National Household Survey on Drug Abuse
ANY ILLICIT DRUG USE
In 1998, an estimated 13.6 million Americans
were current illicit drug users, meaning they had used an illicit drug
in the month prior to interview. This represents 6.2 percent of the population
12 years old and older.
Marijuana is the most commonly used illicit
drug, used by 81 percent of current illicit drug users. Approximately 60
percent of current illicit drug users used only marijuana, 21 percent used
marijuana and another illicit drug, and the remaining 19 percent used an
illicit drug but not marijuana in the past month. Therefore, about 40 percent
of current illicit drug users in 1998 (an estimated 5.4 million Americans)
were current users of illicit drugs other than marijuana and hashish (with
or without the use of marijuana) (Figure 1).
The number of current illicit drug users did
not change significantly between 1997 and 1998 (13.9 and 13.6 million,
respectively). The number of current illicit drug users was at its highest
level in 1979 (25.4 million, 14.1 percent), declined until 1992 (12.0 million,
5.8 percent), and appears to have increased slightly, but this increase
is not statistically significant (Figure 2).
Rates of use of marijuana, psychotherapeutics,
cocaine, heroin, hallucinogens, and inhalants in the total population age
12 and older did not change between 1997 and 1998 (Figure 3). The rate
of hallucinogen use increased and the rate of tranquilizer use decreased
between 1992 and 1998.
° Rates of drug use show substantial variation
by age. Among youth age 12-13, 2.9 percent were current illicit drug users.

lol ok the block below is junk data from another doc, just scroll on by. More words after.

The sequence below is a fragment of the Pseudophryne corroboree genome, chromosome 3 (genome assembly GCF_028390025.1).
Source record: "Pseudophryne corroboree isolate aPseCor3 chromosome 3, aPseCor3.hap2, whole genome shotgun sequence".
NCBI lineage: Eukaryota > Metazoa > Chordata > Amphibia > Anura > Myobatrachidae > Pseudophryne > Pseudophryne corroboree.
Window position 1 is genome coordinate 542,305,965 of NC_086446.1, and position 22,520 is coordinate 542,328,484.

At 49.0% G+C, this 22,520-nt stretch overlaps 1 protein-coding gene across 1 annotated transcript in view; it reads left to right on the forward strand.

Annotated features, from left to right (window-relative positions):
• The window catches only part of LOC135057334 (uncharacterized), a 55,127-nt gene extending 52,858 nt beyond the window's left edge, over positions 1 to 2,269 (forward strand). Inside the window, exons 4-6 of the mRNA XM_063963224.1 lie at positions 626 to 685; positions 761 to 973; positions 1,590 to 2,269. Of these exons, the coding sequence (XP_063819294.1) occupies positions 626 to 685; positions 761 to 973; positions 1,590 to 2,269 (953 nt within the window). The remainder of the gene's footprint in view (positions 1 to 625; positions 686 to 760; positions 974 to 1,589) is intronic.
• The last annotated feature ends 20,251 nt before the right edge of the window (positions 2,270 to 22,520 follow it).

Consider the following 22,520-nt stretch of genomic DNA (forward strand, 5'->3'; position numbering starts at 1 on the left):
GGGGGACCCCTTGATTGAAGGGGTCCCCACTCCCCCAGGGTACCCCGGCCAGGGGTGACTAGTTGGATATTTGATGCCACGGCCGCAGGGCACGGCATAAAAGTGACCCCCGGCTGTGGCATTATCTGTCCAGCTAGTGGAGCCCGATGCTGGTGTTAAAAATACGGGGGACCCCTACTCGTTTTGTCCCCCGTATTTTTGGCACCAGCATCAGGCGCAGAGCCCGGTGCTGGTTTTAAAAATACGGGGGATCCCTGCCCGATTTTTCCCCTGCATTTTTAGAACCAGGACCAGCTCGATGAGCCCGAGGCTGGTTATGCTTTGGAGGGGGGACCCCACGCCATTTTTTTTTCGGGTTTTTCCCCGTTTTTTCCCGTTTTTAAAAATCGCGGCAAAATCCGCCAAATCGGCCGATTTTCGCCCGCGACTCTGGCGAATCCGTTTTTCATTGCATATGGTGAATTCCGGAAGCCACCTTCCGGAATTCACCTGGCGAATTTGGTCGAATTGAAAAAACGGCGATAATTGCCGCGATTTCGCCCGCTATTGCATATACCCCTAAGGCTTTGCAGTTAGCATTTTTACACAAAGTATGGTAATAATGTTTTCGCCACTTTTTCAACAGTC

The highest rates were found among young people ages 16-17 (16.4 percent),
age 18-20 (19.9 percent), and age 21-25 (13.5 percent). The rates of use
generally decline in each successively older age group, with only 0.7 percent
of persons age 50 and older reporting current illicit use (Figure 4).
° Nearly half of young adults age 21-29
had tried illicit drugs at least once in their lifetime, and 10.6 percent
were current users. More than half of adults age 30-44 had tried illicit
drugs, but rate of current use was only 6.8 percent for those age 30-44.
° In 1998, about a third (32.3 percent)
of illicit drug users were age 35 and older. This has not changed much
since 1991, when 29.4 percent of illicit drug users were age 35 and older.
In 1979, the peak year for drug use prevalence, only 10.3 percent of drug
users were age 35 and older.
°The percentage of adolescents (12-17
years old) using drugs decreased between 1997 and 1998 from 11.4 percent
to 9.9 percent. In 1992, the rate of past month use among youth age 12-17
reached a low of 5.3 percent, the result of a decline from 16.3 percent
in 1979. By 1995 the rate had climbed back up to 10.9 percent. Since then
the rate has fluctuated from 9 to 11 percent (Figure 5). These trends are
generally consistent with data from the Monitoring the Future surveys of
students, which indicate increasing use from 1992 to1996, a leveling in
1997, and a slight decrease in 1998.
° Between 1997 and 1998, the percentage
of adults reporting past month illicit drug use remained about the same.
In 1998 the rates were 16.1 percent for persons age 18-25, 7.0 percent